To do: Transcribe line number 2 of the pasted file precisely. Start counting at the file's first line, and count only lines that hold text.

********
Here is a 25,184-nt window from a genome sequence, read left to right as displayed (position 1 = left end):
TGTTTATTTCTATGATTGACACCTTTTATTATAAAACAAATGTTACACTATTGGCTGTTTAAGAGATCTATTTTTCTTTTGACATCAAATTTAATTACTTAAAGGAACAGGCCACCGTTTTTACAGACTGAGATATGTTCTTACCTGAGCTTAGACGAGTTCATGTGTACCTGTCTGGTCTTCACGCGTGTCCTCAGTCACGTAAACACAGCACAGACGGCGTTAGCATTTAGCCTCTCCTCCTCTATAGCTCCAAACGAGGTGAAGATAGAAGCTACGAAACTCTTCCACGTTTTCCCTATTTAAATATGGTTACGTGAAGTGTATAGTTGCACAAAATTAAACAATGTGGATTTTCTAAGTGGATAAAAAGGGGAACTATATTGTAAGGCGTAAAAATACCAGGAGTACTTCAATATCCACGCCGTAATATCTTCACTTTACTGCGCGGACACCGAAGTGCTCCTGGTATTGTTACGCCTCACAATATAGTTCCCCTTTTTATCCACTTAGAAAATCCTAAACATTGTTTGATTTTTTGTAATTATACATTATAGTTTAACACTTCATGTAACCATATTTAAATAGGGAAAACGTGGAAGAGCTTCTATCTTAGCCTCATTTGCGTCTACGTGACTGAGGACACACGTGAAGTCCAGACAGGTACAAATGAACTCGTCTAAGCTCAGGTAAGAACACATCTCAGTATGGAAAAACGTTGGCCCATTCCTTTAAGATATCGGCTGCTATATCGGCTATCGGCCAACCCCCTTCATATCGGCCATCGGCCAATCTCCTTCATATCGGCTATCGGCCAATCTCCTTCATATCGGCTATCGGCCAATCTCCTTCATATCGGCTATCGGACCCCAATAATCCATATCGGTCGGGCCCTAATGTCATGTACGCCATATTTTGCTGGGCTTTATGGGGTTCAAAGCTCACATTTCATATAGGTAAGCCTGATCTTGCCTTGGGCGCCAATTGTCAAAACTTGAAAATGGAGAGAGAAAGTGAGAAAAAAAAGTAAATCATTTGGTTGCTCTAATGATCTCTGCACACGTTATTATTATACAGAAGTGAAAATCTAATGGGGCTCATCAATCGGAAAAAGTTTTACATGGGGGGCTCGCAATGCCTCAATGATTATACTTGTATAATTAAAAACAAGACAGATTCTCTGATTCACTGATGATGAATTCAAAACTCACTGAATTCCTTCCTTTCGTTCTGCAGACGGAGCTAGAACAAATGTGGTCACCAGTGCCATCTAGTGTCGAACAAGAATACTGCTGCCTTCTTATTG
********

TGTTTATTTCTATGATTGACACCTTTTATTATAAAACAAATGTTACACTATTGGCTGTTTAAGAGATCTATTTTTCTTTTGACATCAAATTTAATTACTTAAAGGAACAGGCCACCGTTTTTACAGACTGAGATATGTTCTTACCTGAGCTTAGACGAGTTCATGTGTACCTGTCTGGTCTTCACGCGTGTCCTCAGTCACGTAAACACAGCACAGACGGCGTTAGCATTTAGCCTCTCCTCCTCTATAGCTCCAAACGAGGTGAAGATAGAAGCTACGAAACTCTTCCACGTTTTCCCTATTTAAATATGGTTACGTGAAGTGTATAGTTGCACAAAATTAAACAATGTGGATTTTCTAAGTGGATAAAAAGGGGAACTATATTGTAAGGCGTAAAAATACCAGGAGTACTTCAATATCCACGCCGTAATATCTTCACTTTACTGCGCGGACACCGAAGTGCTCCTGGTATTGTTACGCCTCACAATATAGTTCCCCTTTTTATCCACTTAGAAAATCCTAAACATTGTTTGATTTTTTGTAATTATACATTATAGTTTAACACTTCATGTAACCATATTTAAATAGGGAAAACGTGGAAGAGCTTCTATCTTAGCCTCATTTGCGTCTACGTGACTGAGGACACACGTGAAGTCCAGACAGGTACAAATGAACTCGTCTAAGCTCAGGTAAGAACACATCTCAGTATGGAAAAACGTTGGCCCATTCCTTTAAGATATCGGCTGCTATATCGGCTATCGGCCAACCCCCTTCATATCGGCCATCGGCCAATCTCCTTCATATCGGCTATCGGCCAATCTCCTTCATATCGGCTATCGGCCAATCTCCTTCATATCGGCTATCGGACCCCAATAATCCATATCGGTCGGGCCCTAATGTCATGTACGCCATATTTTGCTGGGCTTTATGGGGTTCAAAGCTCACATTTCATATAGGTAAGCCTGATCTTGCCTTGGGCGCCAATTGTCAAAACTTGAAAATGGAGAGAGAAAGTGAGAAAAAAAAGTAAATCATTTGGTTGCTCTAATGATCTCTGCACACGTTATTATTATACAGAAGTGAAAATCTAATGGGGCTCATCAATCGGAAAAAGTTTTACATGGGGGGCTCGCAATGCCTCAATGATTATACTTGTATAATTAAAAACAAGACAGATTCTCTGATTCACTGATGATGAATTCAAAACTCACTGAATTCCTTCCTTTCGTTCTGCAGACGGAGCTAGAACAAATGTGGTCACCAGTGCCATCTAGTGTCGAACAAGAATACTGCTGCCTTCTTATTG